Union Pacific railroad steamed past challenges presented by severe flooding in the Midwest as well as soaring fuel costs to generate 10 percent more second-quarter profit, the company said Thursday.
Surprised investors pushed shares of the railroad from Omaha up nearly 5 percent in afternoon trading.
Price increases and an 11 percent jump in the number of carloads of chemicals and agricultural products the railroad carried helped it generate $785 million net income, or $1.59 per share, in the quarter. That's up from $711 million net income, or $1.40 per share, last year.
Union Pacific incurred flood-related expenses of about $14 million in the quarter and lost about $20 million of coal revenue because of flooding. Those things cost the railroad about 4 cents per share of profit.
The railroad said revenue grew 16 percent to $4.86 billion over last year's $4.18 billion.
Analysts surveyed by FactSet expected Union Pacific to report net income of $1.58 per share on revenue of $4.74 billion.
Union Pacific Chairman and CEO Jim Young said he's optimistic about the second half of the year because the railroad should be able to increase prices on some contracts and shipping volumes are likely to rise even with the economic uncertainties.
Young said even with the lingering questions about the U.S. debt dilemma and slow economic growth he's counting on several factors to boost volume in the fall: farmers will still harvest a crop, the current heat will drive demand for coal, automotive shipments should improve as Japanese companies rebound from the tsunami and Christmas will still come.
Higher corn prices led farmers to plant the second biggest corn crop this year since World War II. The U.S. Agriculture Department estimated earlier this month that 880 million bushels of corn will be left over when the harvest begins in the fall. That's an increase from the previous estimate of 730 million bushels.
"I'm pretty confident you're going to see stronger volumes here second half," Young said.
But consumer demand remains a big question mark because of the slow economic growth and ongoing debate about the U.S. debt limit, Young said.
"Anything related to consumer demand is still a little weaker than expected," he said.
As long as some economic growth materializes, the railroad plans to hire about 4,500 people by the end of 2011. Most of that hiring will replace retiring workers, but there would finish the year with about 1,500 more workers than at the end of 2010.
Currently, about 250 Union Pacific workers remain on furlough, but that is down from a peak of about 5,200 in the spring of 2009 during the recession.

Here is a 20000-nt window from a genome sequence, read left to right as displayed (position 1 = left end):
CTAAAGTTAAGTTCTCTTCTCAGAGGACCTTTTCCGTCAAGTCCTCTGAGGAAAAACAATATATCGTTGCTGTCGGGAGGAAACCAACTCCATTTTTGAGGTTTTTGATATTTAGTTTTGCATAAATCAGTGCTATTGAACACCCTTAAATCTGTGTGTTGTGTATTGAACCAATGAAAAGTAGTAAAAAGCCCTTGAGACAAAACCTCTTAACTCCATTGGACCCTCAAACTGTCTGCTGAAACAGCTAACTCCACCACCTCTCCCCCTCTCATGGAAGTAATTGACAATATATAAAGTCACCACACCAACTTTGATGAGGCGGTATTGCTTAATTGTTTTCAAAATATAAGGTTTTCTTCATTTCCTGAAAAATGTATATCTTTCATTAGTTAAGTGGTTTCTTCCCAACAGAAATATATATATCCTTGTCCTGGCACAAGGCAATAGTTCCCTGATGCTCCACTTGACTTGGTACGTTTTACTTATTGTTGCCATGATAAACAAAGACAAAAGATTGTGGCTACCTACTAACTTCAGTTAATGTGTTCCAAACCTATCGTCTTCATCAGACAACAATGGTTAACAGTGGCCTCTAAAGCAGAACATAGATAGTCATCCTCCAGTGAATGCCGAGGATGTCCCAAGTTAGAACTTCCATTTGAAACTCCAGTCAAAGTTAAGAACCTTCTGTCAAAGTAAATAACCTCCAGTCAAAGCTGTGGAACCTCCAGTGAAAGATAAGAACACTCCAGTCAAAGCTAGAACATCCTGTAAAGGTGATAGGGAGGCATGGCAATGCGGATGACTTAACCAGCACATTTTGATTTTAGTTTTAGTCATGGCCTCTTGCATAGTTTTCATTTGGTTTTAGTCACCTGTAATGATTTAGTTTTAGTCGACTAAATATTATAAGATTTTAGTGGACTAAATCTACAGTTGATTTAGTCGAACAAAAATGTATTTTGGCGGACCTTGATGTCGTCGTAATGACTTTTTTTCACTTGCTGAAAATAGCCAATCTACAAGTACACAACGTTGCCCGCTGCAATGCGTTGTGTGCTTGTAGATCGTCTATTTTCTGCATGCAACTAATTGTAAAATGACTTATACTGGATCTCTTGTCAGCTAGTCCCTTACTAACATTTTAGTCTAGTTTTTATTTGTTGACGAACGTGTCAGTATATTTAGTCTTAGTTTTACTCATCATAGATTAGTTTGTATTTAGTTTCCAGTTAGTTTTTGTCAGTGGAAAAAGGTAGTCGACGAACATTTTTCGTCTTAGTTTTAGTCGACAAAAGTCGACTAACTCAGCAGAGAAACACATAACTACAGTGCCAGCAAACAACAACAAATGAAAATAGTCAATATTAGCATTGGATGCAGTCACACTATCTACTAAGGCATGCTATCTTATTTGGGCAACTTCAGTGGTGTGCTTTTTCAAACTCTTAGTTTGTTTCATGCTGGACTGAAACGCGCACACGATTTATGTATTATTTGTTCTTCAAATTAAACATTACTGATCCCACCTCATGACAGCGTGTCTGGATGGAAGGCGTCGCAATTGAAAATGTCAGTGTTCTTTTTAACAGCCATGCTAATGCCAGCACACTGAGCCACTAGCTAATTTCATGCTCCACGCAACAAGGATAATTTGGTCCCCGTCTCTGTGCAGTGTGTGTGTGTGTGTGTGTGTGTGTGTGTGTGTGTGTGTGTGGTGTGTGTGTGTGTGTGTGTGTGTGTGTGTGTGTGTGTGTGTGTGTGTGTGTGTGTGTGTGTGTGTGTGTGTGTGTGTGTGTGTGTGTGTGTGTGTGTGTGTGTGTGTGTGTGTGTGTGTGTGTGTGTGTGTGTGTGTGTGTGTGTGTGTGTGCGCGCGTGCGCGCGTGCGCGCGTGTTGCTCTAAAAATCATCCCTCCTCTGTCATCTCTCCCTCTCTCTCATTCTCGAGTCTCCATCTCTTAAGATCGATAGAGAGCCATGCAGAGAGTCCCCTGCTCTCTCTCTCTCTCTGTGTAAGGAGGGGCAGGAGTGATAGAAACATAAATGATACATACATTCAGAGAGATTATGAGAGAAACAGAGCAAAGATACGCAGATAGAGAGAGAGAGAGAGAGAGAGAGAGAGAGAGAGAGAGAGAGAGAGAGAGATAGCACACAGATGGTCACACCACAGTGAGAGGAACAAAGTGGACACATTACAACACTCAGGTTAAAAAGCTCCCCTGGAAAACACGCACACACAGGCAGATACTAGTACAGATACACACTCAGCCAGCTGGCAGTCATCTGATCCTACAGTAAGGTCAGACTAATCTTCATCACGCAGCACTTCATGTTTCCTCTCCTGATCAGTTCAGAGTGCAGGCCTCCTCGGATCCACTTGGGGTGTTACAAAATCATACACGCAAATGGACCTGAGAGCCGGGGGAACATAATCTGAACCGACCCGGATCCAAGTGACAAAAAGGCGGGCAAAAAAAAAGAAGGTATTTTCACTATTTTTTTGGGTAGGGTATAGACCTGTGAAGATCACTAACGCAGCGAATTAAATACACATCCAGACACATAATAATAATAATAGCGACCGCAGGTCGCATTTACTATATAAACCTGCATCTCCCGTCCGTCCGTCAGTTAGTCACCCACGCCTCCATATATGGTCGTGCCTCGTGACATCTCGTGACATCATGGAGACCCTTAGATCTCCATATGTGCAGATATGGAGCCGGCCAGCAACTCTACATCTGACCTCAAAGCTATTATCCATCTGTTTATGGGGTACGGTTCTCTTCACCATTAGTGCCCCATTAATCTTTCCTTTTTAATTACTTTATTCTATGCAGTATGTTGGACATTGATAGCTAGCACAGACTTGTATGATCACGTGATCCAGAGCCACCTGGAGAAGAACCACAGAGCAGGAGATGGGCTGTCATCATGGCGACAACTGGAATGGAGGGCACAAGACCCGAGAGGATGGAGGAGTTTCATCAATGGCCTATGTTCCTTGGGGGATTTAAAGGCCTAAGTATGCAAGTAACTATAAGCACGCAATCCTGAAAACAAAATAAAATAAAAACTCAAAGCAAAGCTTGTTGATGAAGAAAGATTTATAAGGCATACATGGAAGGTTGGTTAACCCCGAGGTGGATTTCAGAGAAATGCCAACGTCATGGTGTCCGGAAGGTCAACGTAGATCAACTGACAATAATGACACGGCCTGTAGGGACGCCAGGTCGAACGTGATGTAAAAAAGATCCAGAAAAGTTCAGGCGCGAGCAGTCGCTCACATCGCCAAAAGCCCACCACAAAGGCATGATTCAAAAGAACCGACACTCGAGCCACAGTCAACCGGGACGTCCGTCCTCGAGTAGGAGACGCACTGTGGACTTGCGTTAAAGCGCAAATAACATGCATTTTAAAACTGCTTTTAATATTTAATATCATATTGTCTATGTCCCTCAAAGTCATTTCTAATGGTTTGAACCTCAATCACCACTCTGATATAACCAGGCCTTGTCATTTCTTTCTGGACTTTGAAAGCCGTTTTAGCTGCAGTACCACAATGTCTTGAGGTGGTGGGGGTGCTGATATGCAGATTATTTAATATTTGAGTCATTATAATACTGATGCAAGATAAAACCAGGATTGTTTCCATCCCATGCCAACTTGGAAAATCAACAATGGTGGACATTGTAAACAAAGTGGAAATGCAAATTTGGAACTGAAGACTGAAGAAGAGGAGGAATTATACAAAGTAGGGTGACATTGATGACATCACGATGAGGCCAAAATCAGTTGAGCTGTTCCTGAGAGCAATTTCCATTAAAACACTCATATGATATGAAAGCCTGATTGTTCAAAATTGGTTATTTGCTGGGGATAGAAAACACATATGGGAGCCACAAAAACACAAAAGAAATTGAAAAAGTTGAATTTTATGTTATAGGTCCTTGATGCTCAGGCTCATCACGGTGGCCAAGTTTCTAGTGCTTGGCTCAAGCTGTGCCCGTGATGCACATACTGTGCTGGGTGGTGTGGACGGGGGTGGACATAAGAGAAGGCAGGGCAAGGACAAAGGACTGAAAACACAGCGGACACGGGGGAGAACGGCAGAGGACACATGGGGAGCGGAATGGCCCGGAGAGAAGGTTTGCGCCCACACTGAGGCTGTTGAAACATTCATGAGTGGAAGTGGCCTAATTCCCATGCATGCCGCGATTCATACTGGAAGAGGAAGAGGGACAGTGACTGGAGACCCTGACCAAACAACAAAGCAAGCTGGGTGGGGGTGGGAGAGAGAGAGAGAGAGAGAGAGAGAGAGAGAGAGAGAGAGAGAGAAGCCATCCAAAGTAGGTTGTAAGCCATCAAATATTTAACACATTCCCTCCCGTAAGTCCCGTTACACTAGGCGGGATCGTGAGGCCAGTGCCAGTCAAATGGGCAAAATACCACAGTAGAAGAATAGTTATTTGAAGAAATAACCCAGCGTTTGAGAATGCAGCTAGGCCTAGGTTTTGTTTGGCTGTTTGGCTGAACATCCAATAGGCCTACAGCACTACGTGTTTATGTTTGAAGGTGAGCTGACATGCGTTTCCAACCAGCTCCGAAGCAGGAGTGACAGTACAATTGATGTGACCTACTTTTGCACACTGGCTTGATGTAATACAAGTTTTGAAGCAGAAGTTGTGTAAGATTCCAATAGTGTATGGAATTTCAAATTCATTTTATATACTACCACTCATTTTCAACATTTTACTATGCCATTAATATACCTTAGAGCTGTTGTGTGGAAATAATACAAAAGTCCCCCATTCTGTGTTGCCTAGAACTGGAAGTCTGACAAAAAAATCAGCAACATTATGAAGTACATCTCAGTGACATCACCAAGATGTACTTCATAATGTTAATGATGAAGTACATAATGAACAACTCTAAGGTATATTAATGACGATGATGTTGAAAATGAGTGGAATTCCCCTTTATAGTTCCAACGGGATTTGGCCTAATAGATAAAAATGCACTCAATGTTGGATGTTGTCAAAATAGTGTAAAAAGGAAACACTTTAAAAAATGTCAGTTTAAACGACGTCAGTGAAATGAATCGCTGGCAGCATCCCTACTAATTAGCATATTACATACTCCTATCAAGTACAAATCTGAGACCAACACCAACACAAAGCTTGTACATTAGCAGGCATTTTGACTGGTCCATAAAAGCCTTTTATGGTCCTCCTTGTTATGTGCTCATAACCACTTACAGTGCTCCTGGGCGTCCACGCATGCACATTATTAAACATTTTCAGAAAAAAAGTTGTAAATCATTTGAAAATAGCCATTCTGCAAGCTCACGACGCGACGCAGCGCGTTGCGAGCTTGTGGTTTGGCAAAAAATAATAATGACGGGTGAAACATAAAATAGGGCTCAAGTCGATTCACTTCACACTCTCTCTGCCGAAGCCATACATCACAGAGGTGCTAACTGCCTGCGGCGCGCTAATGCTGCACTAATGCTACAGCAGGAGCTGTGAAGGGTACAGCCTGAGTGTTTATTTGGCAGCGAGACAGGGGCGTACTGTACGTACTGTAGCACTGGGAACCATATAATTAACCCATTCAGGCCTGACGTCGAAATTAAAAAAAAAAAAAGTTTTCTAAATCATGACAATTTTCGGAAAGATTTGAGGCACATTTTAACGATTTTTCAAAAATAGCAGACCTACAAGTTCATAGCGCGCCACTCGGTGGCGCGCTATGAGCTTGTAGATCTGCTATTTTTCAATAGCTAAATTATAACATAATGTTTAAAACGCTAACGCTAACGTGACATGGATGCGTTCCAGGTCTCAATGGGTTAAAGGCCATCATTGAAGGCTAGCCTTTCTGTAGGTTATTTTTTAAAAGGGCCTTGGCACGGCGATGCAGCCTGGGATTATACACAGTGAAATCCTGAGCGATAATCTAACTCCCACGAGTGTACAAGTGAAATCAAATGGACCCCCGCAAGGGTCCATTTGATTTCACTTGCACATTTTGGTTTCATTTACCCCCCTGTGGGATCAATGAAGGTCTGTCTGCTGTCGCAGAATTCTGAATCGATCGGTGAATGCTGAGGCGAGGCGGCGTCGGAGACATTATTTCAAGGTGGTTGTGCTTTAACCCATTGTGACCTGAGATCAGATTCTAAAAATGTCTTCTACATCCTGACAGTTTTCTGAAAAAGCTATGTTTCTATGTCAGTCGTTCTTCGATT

Standard & Poors analyst Kevin Kirkeby said in a research note that even though Union Pacific's price gains offset the higher costs in the second quarter he believes the rising labor and maintenance costs will limit profits. Kirkeby recommends that investors "Hold" their Union Pacific stock.
Union Pacific said overall shipping volume grew 3 percent in the quarter with the biggest increases coming in its chemical and agricultural businesses. But volume was up in all of its businesses except intermodal shipping where the railroad moves containers taken off ships and trucks.
Most of the growth in agricultural shipping volume was related to increases in wheat and feed grain exports over last year's relatively weak volumes. Ethanol shipments continued to grow, and Union Pacific saw a 28 percent jump in imported beer shipments.
The railroad said diesel fuel costs increased 44 percent to an average of $3.29 per gallon from last year's $2.29. It spent $904 million on fuel in the quarter. Union Pacific said net fuel costs hurt earnings by about 2 cents per share after its fuel surcharges are accounted for.
Union Pacific's results are watched closely, because the major freight railroads are considered gauges of the nation's economic health. Railroads carry cars, chemicals, crops, containers of imported goods and lumber across the nation, so railroad profits are tied to the health of those industries.
Through the first half of 2009, Union Pacific has generated $1.4 billion net income, or $2.89 per share, on revenue of $9.3 billion. That's up from last year's $1.2 billion net income, or $2.42 per share, on $8.1 billion revenue.
Union Pacific's stock gained $4.17 to sell for $104 in midday trading Thursday.
Union Pacific is the nation's largest railroad. It operates 32,400 miles of track in 23 states from the Midwest to the West and Gulf coasts.
Union Pacific Corp.: www.up.com